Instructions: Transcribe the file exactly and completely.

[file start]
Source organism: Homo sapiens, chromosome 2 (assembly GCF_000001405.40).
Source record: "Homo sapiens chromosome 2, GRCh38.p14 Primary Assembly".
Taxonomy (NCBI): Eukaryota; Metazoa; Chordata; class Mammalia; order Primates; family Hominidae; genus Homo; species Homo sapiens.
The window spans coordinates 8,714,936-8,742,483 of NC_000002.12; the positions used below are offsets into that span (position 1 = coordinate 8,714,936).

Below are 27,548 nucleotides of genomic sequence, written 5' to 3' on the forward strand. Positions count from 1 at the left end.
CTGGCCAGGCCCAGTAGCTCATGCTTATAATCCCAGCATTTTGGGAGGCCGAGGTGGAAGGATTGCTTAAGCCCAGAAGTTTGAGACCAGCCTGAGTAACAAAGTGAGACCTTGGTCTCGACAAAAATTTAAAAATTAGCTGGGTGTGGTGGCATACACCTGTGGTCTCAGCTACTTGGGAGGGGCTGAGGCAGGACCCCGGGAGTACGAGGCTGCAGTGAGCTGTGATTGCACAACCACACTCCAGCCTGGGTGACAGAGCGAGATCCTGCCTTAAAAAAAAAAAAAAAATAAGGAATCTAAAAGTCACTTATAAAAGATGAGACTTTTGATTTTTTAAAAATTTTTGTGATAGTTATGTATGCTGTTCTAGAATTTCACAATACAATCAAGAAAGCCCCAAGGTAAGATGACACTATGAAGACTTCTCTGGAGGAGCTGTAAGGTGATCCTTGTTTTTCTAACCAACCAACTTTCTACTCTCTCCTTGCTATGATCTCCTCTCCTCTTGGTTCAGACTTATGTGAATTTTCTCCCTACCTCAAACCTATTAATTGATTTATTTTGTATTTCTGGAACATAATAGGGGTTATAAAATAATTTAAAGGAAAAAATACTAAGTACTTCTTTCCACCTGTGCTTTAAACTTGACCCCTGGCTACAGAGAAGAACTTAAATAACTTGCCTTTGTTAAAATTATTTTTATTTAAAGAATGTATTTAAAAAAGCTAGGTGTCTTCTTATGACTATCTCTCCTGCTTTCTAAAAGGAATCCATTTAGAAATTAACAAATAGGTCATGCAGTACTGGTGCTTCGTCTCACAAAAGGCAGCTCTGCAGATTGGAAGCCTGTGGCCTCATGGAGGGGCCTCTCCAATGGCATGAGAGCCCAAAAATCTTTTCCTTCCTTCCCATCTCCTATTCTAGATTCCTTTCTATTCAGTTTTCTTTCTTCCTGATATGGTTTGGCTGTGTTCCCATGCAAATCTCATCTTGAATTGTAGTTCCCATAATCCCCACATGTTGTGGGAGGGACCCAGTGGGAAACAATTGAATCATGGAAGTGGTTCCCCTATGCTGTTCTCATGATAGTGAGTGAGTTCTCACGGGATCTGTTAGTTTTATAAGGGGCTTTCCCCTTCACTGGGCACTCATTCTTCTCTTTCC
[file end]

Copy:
Source organism: Homo sapiens, chromosome 2 (assembly GCF_000001405.40).
Source record: "Homo sapiens chromosome 2, GRCh38.p14 Primary Assembly".
Taxonomy (NCBI): Eukaryota; Metazoa; Chordata; class Mammalia; order Primates; family Hominidae; genus Homo; species Homo sapiens.
The window spans coordinates 8,714,936-8,742,483 of NC_000002.12; the positions used below are offsets into that span (position 1 = coordinate 8,714,936).

Below are 27,548 nucleotides of genomic sequence, written 5' to 3' on the forward strand. Positions count from 1 at the left end.
CTGGCCAGGCCCAGTAGCTCATGCTTATAATCCCAGCATTTTGGGAGGCCGAGGTGGAAGGATTGCTTAAGCCCAGAAGTTTGAGACCAGCCTGAGTAACAAAGTGAGACCTTGGTCTCGACAAAAATTTAAAAATTAGCTGGGTGTGGTGGCATACACCTGTGGTCTCAGCTACTTGGGAGGGGCTGAGGCAGGACCCCGGGAGTACGAGGCTGCAGTGAGCTGTGATTGCACAACCACACTCCAGCCTGGGTGACAGAGCGAGATCCTGCCTTAAAAAAAAAAAAAAAATAAGGAATCTAAAAGTCACTTATAAAAGATGAGACTTTTGATTTTTTAAAAATTTTTGTGATAGTTATGTATGCTGTTCTAGAATTTCACAATACAATCAAGAAAGCCCCAAGGTAAGATGACACTATGAAGACTTCTCTGGAGGAGCTGTAAGGTGATCCTTGTTTTTCTAACCAACCAACTTTCTACTCTCTCCTTGCTATGATCTCCTCTCCTCTTGGTTCAGACTTATGTGAATTTTCTCCCTACCTCAAACCTATTAATTGATTTATTTTGTATTTCTGGAACATAATAGGGGTTATAAAATAATTTAAAGGAAAAAATACTAAGTACTTCTTTCCACCTGTGCTTTAAACTTGACCCCTGGCTACAGAGAAGAACTTAAATAACTTGCCTTTGTTAAAATTATTTTTATTTAAAGAATGTATTTAAAAAAGCTAGGTGTCTTCTTATGACTATCTCTCCTGCTTTCTAAAAGGAATCCATTTAGAAATTAACAAATAGGTCATGCAGTACTGGTGCTTCGTCTCACAAAAGGCAGCTCTGCAGATTGGAAGCCTGTGGCCTCATGGAGGGGCCTCTCCAATGGCATGAGAGCCCAAAAATCTTTTCCTTCCTTCCCATCTCCTATTCTAGATTCCTTTCTATTCAGTTTTCTTTCTTCCTGATATGGTTTGGCTGTGTTCCCATGCAAATCTCATCTTGAATTGTAGTTCCCATAATCCCCACATGTTGTGGGAGGGACCCAGTGGGAAACAATTGAATCATGGAAGTGGTTCCCCTATGCTGTTCTCATGATAGTGAGTGAGTTCTCACGGGATCTGTTAGTTTTATAAGGGGCTTTCCCCTTCACTGGGCACTCATTCTTCTCTTTCC